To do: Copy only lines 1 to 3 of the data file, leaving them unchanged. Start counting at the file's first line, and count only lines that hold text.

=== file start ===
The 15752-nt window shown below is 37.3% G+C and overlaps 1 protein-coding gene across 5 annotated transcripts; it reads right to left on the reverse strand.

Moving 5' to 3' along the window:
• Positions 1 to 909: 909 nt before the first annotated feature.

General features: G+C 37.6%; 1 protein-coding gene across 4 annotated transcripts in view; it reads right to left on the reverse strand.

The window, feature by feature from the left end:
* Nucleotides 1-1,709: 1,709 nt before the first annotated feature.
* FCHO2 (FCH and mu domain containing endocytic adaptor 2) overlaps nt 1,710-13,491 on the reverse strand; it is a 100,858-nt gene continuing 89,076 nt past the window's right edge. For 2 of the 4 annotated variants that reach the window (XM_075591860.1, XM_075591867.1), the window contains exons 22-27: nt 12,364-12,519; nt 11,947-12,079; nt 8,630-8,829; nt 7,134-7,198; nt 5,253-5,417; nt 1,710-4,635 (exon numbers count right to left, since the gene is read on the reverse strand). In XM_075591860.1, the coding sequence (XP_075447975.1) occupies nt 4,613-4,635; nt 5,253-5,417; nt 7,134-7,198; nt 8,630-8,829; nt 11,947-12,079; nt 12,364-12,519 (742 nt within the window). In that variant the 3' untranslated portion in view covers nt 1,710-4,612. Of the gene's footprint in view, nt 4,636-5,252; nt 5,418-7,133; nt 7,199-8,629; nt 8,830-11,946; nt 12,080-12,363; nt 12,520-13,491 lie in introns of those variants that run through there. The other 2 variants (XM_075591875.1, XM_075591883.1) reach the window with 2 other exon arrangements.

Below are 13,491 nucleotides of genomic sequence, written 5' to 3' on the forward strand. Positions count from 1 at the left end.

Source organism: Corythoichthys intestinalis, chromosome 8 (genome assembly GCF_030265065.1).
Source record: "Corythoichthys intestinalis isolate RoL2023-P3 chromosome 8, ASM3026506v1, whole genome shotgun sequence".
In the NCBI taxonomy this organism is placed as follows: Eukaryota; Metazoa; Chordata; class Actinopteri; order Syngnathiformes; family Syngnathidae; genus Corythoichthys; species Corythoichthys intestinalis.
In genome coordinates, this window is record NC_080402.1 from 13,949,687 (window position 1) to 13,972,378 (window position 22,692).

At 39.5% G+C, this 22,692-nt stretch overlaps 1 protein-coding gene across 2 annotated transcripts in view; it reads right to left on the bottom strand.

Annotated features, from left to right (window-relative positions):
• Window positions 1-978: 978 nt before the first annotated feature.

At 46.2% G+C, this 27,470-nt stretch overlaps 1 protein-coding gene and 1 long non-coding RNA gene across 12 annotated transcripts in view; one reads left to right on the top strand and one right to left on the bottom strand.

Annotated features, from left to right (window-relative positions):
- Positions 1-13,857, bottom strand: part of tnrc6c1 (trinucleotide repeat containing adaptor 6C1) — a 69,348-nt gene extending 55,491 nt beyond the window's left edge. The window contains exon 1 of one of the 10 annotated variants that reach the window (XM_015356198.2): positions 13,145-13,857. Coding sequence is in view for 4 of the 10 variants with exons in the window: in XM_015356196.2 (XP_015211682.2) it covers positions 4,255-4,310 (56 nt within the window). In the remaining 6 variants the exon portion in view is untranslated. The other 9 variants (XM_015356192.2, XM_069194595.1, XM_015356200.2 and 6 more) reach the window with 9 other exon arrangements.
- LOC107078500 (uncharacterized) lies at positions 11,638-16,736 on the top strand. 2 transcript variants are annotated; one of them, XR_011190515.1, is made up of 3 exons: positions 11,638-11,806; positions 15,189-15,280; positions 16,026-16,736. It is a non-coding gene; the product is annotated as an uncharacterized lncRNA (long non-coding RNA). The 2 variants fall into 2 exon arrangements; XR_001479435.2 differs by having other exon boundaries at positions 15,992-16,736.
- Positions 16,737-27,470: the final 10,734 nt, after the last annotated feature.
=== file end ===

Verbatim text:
The 15752-nt window shown below is 37.3% G+C and overlaps 1 protein-coding gene across 5 annotated transcripts; it reads right to left on the reverse strand.

Moving 5' to 3' along the window:
• Positions 1 to 909: 909 nt before the first annotated feature.